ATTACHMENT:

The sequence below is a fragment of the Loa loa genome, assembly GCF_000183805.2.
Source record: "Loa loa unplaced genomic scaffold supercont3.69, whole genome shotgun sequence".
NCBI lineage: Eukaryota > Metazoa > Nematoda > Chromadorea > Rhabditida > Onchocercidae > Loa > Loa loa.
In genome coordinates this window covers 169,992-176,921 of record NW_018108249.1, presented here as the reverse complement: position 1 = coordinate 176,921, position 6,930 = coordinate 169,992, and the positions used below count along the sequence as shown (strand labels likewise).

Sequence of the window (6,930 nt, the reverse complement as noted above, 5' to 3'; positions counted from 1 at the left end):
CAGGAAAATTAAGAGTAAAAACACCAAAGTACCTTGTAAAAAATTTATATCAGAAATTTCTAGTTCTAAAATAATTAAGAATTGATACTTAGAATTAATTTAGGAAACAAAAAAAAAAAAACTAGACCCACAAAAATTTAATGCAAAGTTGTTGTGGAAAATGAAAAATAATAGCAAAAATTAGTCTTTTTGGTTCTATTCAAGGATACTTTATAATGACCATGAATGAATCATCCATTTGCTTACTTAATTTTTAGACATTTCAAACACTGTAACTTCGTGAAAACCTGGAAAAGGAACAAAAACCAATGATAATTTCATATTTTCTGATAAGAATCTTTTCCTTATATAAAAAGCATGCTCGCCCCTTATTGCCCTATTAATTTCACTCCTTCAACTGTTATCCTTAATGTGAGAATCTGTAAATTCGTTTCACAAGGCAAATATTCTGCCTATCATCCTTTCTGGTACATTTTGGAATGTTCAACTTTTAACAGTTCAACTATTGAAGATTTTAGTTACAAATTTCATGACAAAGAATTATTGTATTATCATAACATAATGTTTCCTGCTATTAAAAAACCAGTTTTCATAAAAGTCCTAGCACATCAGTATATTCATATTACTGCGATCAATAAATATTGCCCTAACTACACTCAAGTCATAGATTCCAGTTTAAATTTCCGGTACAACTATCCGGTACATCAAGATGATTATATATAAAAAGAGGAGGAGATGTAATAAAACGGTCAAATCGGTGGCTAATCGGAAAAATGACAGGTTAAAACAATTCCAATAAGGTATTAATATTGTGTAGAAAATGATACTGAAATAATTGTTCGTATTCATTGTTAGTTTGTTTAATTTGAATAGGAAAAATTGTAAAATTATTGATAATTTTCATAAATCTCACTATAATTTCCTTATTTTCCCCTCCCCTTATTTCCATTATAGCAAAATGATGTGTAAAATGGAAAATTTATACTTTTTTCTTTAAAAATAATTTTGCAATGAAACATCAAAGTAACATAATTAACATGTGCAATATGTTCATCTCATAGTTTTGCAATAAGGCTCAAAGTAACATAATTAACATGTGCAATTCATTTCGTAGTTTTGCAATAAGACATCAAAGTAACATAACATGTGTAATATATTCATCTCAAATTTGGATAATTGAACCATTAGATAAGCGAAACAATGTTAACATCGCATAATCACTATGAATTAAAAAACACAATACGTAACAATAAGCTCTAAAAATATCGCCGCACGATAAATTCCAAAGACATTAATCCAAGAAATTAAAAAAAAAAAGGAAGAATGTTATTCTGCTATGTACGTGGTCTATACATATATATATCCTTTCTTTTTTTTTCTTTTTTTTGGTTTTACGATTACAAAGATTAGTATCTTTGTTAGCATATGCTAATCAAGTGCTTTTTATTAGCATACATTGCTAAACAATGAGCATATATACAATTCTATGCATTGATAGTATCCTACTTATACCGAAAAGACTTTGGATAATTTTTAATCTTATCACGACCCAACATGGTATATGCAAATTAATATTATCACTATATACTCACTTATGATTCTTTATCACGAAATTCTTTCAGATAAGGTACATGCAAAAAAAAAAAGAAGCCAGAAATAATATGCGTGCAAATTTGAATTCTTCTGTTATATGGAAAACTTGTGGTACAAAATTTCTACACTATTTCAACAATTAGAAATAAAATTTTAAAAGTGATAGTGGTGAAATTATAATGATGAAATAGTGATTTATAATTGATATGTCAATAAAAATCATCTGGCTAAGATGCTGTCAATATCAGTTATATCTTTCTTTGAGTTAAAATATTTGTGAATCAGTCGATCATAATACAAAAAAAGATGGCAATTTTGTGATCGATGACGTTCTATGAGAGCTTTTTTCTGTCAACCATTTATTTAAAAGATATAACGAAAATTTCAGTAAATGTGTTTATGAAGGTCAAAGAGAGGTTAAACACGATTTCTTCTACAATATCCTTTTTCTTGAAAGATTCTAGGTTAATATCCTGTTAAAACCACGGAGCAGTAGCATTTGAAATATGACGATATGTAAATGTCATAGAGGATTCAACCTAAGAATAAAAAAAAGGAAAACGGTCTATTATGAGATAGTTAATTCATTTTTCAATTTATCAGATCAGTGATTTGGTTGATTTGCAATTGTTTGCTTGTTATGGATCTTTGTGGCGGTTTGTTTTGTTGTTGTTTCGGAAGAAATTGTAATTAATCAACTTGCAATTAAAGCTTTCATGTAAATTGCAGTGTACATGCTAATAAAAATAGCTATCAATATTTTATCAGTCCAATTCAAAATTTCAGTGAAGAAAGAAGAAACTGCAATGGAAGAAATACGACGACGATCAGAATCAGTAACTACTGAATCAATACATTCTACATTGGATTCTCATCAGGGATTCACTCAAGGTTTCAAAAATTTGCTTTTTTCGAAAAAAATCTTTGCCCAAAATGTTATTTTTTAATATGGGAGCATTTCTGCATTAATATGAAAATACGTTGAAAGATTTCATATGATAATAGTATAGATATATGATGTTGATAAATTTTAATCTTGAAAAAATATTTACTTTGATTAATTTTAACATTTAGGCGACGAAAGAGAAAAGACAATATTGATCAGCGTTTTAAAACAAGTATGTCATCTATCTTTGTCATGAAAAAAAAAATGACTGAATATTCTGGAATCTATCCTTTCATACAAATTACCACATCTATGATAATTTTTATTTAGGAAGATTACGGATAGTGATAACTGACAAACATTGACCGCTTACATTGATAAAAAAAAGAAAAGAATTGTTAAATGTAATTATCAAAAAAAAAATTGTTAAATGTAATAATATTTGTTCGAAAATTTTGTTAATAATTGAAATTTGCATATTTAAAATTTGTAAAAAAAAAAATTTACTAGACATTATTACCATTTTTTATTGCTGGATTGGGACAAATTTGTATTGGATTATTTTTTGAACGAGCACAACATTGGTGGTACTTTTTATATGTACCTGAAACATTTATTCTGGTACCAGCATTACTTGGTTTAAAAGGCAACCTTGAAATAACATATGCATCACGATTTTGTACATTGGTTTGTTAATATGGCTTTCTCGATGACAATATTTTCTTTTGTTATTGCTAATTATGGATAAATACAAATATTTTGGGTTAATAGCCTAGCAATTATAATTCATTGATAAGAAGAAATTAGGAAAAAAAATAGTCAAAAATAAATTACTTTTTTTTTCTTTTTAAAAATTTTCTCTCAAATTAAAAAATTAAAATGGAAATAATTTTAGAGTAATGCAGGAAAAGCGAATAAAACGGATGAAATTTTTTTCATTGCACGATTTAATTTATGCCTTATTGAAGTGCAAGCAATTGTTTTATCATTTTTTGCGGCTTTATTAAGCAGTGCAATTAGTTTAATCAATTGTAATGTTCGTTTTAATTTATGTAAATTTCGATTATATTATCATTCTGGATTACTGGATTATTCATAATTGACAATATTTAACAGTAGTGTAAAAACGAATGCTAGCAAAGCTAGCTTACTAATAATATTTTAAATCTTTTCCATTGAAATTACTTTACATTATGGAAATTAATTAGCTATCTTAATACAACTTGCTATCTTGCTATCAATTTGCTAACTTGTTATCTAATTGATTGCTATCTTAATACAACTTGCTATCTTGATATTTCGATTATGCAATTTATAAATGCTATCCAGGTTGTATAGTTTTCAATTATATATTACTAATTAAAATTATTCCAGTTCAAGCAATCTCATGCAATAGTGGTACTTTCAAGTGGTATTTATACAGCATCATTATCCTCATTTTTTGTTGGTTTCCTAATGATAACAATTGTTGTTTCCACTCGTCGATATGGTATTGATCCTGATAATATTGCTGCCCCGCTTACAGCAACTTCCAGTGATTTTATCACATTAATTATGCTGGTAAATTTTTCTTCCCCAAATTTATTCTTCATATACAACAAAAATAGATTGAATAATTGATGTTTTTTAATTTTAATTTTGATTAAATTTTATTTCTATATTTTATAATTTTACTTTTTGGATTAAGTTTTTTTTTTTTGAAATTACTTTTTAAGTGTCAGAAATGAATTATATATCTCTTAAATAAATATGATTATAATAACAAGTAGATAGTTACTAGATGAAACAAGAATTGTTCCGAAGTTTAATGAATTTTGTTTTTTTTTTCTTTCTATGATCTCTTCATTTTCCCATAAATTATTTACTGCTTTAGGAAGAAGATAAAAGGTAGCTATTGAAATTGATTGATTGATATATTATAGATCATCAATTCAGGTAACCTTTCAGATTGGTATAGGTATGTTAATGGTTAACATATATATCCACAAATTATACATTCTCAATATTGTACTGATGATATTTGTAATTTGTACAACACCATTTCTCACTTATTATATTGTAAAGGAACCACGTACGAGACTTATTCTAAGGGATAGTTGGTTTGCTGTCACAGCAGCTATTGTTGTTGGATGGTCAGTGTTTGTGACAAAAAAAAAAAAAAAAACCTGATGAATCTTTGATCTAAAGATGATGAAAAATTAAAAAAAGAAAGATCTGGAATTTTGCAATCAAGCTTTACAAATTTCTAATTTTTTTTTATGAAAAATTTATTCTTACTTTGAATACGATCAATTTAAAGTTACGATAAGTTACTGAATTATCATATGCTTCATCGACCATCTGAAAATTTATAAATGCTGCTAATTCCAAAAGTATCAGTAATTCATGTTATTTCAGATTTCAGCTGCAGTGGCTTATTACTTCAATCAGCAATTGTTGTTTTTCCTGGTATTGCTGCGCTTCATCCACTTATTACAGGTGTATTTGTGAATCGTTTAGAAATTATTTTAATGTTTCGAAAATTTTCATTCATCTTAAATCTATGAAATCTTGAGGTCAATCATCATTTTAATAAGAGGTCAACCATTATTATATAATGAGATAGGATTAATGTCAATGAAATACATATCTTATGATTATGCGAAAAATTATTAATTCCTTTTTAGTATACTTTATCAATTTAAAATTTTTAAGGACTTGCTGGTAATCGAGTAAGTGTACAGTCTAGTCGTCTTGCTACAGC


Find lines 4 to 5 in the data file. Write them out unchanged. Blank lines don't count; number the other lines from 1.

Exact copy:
In genome coordinates this window covers 169,992-176,921 of record NW_018108249.1, presented here as the reverse complement: position 1 = coordinate 176,921, position 6,930 = coordinate 169,992, and the positions used below count along the sequence as shown (strand labels likewise).

Sequence of the window (6,930 nt, the reverse complement as noted above, 5' to 3'; positions counted from 1 at the left end):